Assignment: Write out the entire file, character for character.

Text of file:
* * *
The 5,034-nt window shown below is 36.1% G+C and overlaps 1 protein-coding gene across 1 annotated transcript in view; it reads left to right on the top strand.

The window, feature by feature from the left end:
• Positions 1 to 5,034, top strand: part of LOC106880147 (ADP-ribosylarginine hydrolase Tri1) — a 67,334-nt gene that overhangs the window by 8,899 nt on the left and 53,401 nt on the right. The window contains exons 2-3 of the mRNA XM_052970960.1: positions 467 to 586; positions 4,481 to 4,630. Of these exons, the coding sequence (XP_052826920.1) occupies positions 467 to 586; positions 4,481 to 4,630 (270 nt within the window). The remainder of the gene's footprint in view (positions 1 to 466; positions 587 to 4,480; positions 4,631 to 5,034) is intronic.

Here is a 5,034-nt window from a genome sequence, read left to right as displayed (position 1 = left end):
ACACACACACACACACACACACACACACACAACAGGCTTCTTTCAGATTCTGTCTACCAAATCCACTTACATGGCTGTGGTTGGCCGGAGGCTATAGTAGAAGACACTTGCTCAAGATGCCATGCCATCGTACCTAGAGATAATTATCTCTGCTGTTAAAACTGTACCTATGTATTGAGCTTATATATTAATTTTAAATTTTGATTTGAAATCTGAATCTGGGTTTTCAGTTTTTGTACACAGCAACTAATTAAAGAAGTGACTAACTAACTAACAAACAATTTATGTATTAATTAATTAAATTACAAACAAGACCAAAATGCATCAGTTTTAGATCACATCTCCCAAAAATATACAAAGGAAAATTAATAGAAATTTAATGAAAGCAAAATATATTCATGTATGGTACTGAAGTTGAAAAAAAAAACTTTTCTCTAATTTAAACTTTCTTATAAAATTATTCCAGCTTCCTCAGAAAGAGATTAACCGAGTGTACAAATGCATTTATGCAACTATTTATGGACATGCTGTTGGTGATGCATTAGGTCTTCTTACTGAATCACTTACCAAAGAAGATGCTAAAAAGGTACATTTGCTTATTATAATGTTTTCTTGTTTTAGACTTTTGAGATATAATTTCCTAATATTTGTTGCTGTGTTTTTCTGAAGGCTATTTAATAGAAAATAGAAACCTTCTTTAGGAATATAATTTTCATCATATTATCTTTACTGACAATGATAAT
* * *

The 5,034-nt window shown below is 36.1% G+C and overlaps 1 protein-coding gene across 1 annotated transcript in view; it reads left to right on the top strand.

The window, feature by feature from the left end:
• Positions 1 to 5,034, top strand: part of LOC106880147 (ADP-ribosylarginine hydrolase Tri1) — a 67,334-nt gene that overhangs the window by 8,899 nt on the left and 53,401 nt on the right. The window contains exons 2-3 of the mRNA XM_052970960.1: positions 467 to 586; positions 4,481 to 4,630. Of these exons, the coding sequence (XP_052826920.1) occupies positions 467 to 586; positions 4,481 to 4,630 (270 nt within the window). The remainder of the gene's footprint in view (positions 1 to 466; positions 587 to 4,480; positions 4,631 to 5,034) is intronic.

Here is a 5,034-nt window from a genome sequence, read left to right as displayed (position 1 = left end):
ACACACACACACACACACACACACACACACAACAGGCTTCTTTCAGATTCTGTCTACCAAATCCACTTACATGGCTGTGGTTGGCCGGAGGCTATAGTAGAAGACACTTGCTCAAGATGCCATGCCATCGTACCTAGAGATAATTATCTCTGCTGTTAAAACTGTACCTATGTATTGAGCTTATATATTAATTTTAAATTTTGATTTGAAATCTGAATCTGGGTTTTCAGTTTTTGTACACAGCAACTAATTAAAGAAGTGACTAACTAACTAACAAACAATTTATGTATTAATTAATTAAATTACAAACAAGACCAAAATGCATCAGTTTTAGATCACATCTCCCAAAAATATACAAAGGAAAATTAATAGAAATTTAATGAAAGCAAAATATATTCATGTATGGTACTGAAGTTGAAAAAAAAAACTTTTCTCTAATTTAAACTTTCTTATAAAATTATTCCAGCTTCCTCAGAAAGAGATTAACCGAGTGTACAAATGCATTTATGCAACTATTTATGGACATGCTGTTGGTGATGCATTAGGTCTTCTTACTGAATCACTTACCAAAGAAGATGCTAAAAAGGTACATTTGCTTATTATAATGTTTTCTTGTTTTAGACTTTTGAGATATAATTTCCTAATATTTGTTGCTGTGTTTTTCTGAAGGCTATTTAATAGAAAATAGAAACCTTCTTTAGGAATATAATTTTCATCATATTATCTTTACTGACAATGATAAT